“It’s terrible to live out there and watch it just grow up … when you’re used to looking out your back door and used to seeing this beautiful manicured grass and now looking out and seeing nothing but tall unkempt grass.”

Concerns have also been voiced from homeowners about what they described as unsightly excavation work around the Lakeview Drive entrance which Johnson City representatives previously maintained was to mitigate drainage issues. According to community group members, much of their frustration on the matter stemmed from the fact that the city had not received an excavation work permit from the Tennessee Department of Environment and Conservation (TDEC) or the Town of Unicoi prior to beginning the activity. Johnson City ultimately did receive a permit from TDEC; however, they have not received a permit from the Town of Unicoi and the excavation work has been halted.

“Now they have defaced the property … I don’t think it could be recovered. I heard it could be upwards of $50,000 each green to fix,” Bevins said.

Bevins also said the community group has heard rumors that the property could become campgrounds, a soccer complex, walking trails, a park or wetlands. Recently, the group sent a letter to Johnson City commissioners expressing their concern over the excavation work and future of the property.

“The immediate example of existing unsightly conditions left by initial excavation is the main purpose of writing this letter,” it reads. “The front portion of the property is the main viewscape entering into the subdivision offering tremendous curb appeal to the main residential properties within said subdivision, and is now referred to as the ‘crater’.”

The letter, which included signatures from about 60 residents around the golf course, went on to say that the “crater” has not been filled with any soil or alternative fill material, and implored the city to consider the detrimental impacts to the residential neighborhoods if the area is not returned to its pre-developed state.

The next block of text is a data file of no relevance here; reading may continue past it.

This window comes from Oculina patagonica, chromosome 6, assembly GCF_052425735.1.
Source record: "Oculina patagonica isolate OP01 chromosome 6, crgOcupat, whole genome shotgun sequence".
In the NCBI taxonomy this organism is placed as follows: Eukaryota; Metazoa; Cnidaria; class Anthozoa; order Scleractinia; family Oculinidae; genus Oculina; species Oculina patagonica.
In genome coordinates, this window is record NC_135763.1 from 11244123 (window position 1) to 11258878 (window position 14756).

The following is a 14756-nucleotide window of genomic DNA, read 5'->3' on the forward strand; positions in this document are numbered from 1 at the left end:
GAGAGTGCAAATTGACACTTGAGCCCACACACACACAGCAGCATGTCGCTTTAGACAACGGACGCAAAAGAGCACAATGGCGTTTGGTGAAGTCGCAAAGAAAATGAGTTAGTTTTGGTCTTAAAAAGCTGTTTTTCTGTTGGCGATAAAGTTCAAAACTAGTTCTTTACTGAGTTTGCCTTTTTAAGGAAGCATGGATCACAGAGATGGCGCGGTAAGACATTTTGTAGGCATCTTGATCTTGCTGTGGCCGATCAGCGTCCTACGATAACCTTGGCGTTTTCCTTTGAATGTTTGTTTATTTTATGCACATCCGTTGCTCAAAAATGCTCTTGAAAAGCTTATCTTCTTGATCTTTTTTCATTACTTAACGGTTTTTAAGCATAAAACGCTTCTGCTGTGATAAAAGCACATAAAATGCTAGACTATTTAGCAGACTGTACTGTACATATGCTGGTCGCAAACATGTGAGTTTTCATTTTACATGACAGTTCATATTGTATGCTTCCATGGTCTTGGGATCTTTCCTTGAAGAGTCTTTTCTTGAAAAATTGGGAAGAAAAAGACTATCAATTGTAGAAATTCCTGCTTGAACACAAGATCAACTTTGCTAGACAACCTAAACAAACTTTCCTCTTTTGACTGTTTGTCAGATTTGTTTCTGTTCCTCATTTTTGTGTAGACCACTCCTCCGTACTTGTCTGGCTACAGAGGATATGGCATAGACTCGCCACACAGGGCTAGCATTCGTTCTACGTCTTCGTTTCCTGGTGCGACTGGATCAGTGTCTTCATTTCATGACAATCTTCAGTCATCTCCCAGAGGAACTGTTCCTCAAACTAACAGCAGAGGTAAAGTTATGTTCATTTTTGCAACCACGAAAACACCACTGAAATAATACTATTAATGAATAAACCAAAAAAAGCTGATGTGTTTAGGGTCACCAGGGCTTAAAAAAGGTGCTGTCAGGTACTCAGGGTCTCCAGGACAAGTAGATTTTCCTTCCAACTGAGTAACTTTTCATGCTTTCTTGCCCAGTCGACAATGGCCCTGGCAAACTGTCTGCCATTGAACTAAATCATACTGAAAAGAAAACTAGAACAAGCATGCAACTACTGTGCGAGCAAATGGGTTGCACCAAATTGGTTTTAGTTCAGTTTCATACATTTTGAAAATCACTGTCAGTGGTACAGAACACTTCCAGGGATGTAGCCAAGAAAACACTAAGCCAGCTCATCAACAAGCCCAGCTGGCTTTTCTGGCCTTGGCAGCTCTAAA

“We honestly feel like they don’t want to tell us anything … all the digging and everything they said they would have a public meeting about, but they have not announced any of those,” Bevins said. “We just don’t even know what direction to go in at this point.”

McSpadden stated that there has been no recent interest expressed in the property; however, it is not being marketed at this time and there no immediate intentions to do so. Johnson City will also be applying through the Army Corp of Engineers for Streambank Mitigation Credits in the coming weeks to provide compensatory mitigation, a process that is intended to offset certain unavoidable disturbances to wetlands or streams from land development by enhancement, establishment, preservation, or restoration of aquatic resources. According to, components of compensatory mitigation include objectives such as: maintenance plans, performance standards, long-term management, adaptive management, mitigation work plan and financial assurance.

“Once approved, we will construct the proper streambank then monitor and maintain the site,” McSpadden said. “This will apply only to the existing streams on-site and the city will maintain ownership of the land. The remaining acreage adjacent to the streams and not included within its defined banks will remain available for other uses as yet to be determined.”

Unicoi County Commission OKs budget on first vote

The Unicoi County Commission met on Monday, Aug. 6, to vote on the 2018-19 budget for the first time. (Erwin Record Staff Photo by Keeli Parkey)

By Keeli Parkey

After several weeks of meetings, the Unicoi County Commission needed less than five minutes to vote on the proposed budget for the 2018-19 fiscal year on first reading.